student life

3 Non-STEM Subjects to Explore

Want to avoid burnout? Indulging in hobbies outside of work is a proven method.

Looking for some nontechnical subjects to enjoy? Taking a break from work (or school) is a great way to wind down, practice self-care, and pep yourself back up for another round of finicky experiments. Of course, there are always STEM-themed options available for those looking to throw even more science into their everyday lives.

Creativity

Things like: dance, poetry, music, creative writing, photography, watercolors, cooking

STEM version: coding, Gustav Holst, STEAM combinations

Engage your inner child and find something to design. Your boss will appreciate your boosted productivity, and your brain will appreciate the protection as you age.

Basically any creative hobby will do (not just electives you can take on a campus). Baking bread? Yes. Quilting? Absolutely. Making your own YouTube videos? Yup. Of course, there’s not just the design aspect; art appreciation can check this box, too.

Possibilities: learn to play a musical instrument, or piece some words together into the highly structured sonnet form (I firmly believe that sonnets are basically sudoku for words.)

Fitness

Things like: sports, martial arts, weightlifting, hiking, kayaking, rock climbing, and yes, dance

STEM version: field work, tinkering with telescopes

And of course, here we can add eating well, drinking lots of water, and sleeping well and regularly. It will boost your mood, and you’ll be able to think more clearly.

Possibilities: Get in those 10,000 steps. Take some extreme HIIT workouts. Explore some scenic trails.

Critical Thinking

Things like: philosophy, literature, religion, journalism, foreign language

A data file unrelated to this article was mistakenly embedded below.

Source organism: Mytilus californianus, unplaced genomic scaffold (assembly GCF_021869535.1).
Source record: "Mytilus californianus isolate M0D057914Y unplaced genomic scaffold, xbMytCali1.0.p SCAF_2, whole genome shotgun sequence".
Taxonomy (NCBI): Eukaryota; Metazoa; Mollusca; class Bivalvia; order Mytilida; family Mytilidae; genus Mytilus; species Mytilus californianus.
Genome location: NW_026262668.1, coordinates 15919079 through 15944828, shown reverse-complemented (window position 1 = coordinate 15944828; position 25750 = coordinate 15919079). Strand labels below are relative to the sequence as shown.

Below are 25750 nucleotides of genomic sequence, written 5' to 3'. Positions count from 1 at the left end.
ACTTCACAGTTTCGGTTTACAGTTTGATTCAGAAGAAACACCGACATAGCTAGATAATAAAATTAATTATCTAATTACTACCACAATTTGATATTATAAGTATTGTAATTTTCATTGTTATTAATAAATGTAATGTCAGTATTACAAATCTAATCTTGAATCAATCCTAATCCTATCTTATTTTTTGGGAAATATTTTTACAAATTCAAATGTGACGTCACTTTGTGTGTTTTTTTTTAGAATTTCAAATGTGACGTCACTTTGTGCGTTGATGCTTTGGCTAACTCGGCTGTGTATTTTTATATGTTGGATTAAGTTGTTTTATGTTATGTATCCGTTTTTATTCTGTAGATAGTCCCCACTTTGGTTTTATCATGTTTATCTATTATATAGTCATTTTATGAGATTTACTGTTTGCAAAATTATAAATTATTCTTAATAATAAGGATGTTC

STEM version: science journalism, philosophy of science

STEM is great for developing critical thinking skills, but there are verbal, philosophical, and logical argumentation techniques that can be developed within the realm of humanities and communication.

In reading and writing, we engage in a grand exchange of ideas, from ancient philosophies to contemporary social issues. Literature teaches us to think both imaginatively and analytically.

Possibilities: I am very fond of the great books, and it’s one of my secret goals on this site to convince you to try them too. Reading them outside of the classroom may be just the trick needed to actually enjoy and appreciate them. We live in a diverse world – it’s very practical, as well as interesting, to expand your religious literacy, or try your hand at learning a new language.


Robert J. Oppenheimer learned Sanskrit and read ancient Hindu texts in their original language. Albert Einstein studied philosophy. James Clerk Maxwell wrote poetry. And a great many scientists of the pre-pictographic age were expert artists – Leonardo da Vinci, John James Audubon, and Andreas Vesalius all come to mind. These kinds of things aren’t just a mindless source of amusement – they help maintain my sanity in the midst of technical challenges.

  • What are your favorite: creative hobbies? athletic hobbies? critical thinking hobbies?
  • Do you see your work in lab as more of an art or a science?

3 comments

  1. Great post, thanks for sharing!

    I like to do home workouts to keep fit and stay (mentally) healthy! I find that joining a sports club – for me it’s badminton – also adds a social element to this as you can meet people outside your usual work or home environment.

    In terms of critical thinking development, I enjoy listening to podcasts which discuss a range of topical events/ideas…

    On the arts side, does leisurely reading/some light gaming/listening to music count? XD I occasionally sketch too but it’s been a while.

    What are your preferred non-study/work hobbies? πŸ™‚

    Liked by 1 person

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